Just a few of the high points of that life:
The only lights were Coal Oil Lanterns for outside and Coal Oil Lamps on the walls for the house. A long homemade table in the kitchen with a long bench at the back for the children. Chairs for the Ends and Front. Most of the dishes were enameled wear. All buildings were of log and old. Amasa with his boys cut and hauled logs from the mountains and built a big barn for the hay. A granary had to be built for the grain grown on the place. Rocky Mountain Spotted Tick fever struck most of the family but still the work must go on. The winters were cold and hard. The winds bad and drifted big snow drifts. The snow deep. School off about 4 or 5 miles. Children had to go anyway. To list even the most of the things that had to be done and were done would take pages but all were overcome. Amasa and Annie worked together with the children. As the land came into production the work did not diminish but times got better. They managed to get one of the first Model T's and in 1916 got a Dodge.
"I think Black Nellie only had this one colt. Black Nellie when I knew her was one of two to make up my grandmother's private buggy team. Her teammate was "Fanny" a bay spotted Leopard. Black Nellie of course had black spots. So they were not a matched team in color but in action they were superb.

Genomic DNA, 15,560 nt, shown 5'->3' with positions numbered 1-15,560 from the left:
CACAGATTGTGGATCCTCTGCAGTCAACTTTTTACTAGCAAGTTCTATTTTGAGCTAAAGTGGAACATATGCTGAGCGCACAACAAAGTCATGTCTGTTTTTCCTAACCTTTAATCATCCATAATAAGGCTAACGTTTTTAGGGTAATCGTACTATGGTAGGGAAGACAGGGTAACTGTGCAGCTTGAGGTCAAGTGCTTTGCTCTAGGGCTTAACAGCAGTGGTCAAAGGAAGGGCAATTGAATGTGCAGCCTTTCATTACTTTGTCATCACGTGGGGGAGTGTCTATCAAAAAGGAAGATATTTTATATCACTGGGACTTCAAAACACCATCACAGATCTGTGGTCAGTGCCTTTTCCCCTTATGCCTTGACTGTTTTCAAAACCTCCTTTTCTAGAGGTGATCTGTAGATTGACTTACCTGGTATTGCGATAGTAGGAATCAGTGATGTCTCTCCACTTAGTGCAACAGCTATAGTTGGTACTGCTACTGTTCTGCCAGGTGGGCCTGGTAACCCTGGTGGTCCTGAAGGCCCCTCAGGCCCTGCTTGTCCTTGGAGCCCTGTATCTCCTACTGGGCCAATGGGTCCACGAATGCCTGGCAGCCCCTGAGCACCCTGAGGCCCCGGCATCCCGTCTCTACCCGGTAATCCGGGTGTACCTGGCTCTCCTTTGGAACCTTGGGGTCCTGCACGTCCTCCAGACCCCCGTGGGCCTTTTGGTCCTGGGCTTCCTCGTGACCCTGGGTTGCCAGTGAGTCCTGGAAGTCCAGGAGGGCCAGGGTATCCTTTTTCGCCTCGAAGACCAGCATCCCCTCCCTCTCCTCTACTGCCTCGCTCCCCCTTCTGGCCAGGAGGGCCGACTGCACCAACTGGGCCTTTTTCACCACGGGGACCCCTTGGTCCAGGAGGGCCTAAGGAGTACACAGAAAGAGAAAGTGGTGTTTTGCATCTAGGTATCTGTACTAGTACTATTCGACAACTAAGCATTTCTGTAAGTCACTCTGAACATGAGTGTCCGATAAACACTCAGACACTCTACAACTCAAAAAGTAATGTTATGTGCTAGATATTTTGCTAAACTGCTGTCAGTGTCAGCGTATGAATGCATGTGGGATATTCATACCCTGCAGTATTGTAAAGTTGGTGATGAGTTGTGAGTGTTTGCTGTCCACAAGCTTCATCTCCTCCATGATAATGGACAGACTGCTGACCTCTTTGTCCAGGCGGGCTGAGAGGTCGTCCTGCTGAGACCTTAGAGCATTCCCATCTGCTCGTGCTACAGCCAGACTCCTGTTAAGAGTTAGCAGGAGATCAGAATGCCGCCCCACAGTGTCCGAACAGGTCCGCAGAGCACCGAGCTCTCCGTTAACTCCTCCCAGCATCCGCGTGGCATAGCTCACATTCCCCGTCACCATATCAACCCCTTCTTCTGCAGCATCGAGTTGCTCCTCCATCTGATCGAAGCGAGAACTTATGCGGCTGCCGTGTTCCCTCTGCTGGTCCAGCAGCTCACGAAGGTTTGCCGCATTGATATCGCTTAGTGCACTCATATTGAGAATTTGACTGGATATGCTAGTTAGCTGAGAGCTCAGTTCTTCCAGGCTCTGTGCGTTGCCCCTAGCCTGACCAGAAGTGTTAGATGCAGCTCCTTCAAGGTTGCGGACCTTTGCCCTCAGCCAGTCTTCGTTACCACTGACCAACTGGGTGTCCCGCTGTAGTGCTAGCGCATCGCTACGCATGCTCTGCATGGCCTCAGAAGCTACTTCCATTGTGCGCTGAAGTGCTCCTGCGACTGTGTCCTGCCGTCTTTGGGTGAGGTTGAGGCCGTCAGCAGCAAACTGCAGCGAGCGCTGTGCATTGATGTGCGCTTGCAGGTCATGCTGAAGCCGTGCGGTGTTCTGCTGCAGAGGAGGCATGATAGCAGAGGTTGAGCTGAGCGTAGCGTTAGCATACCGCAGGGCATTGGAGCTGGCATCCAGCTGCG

During WW1 grand mother was named as the Ladies Chairman of the Red Cross for the State of Wyoming. So with her children almost raised she traveled extensively for the Red Cross for a few years and this was her private buggy team. I still remember that they were the only team on the place that used "hip breeching harnesses."
These Mares would have stood 15-2 or so. I don't recall anyone ever riding these two mares under saddle but we kids rode them bareback all the time. By now cars had come to Wyo. for summer use and the buggy team did not get used so much.
Grandmother would drive to Carter or Evanston where she would take the train; picking up the buggy team to come back home. Bridger Valley did not have good roads during this period."
In the meantime Annie went to Relief Society and Teaching in a one horse buggy. She had to travel miles for the visiting. In 1914 she was set apart as 2nd Counselor in the Relief Society and in July 1918 as President of the Milbourne Ward Relief Society. She held this office until 3d Sept. 1923.
In the meantime there was the problem of sending children to school. Sons Amasa and Arthur to Logan. Arthur on a mission to France. The War and the Draft to take the boys. The Flu with everybody in Bridger Valley down at one time.
However work and time took its toll and so in the Fall of 1923 Amasa moved her back to Utah. The first year she lived with her son Emery who was married. The next spring they returned to Wyoming but again returned to live in Wales where her Sister Mary lived. Next move was to Mt. Pleasant where Amasa bought a Brick House.
Amasa Died 5 Jan. 1930.
Annie became ill in the fall of 1931 and passed away 24 Nov. 1931. She was 58 years old at the time. She was beloved by her family and all that knew her. Thus Ended the Life of one of the Mothers in Zion.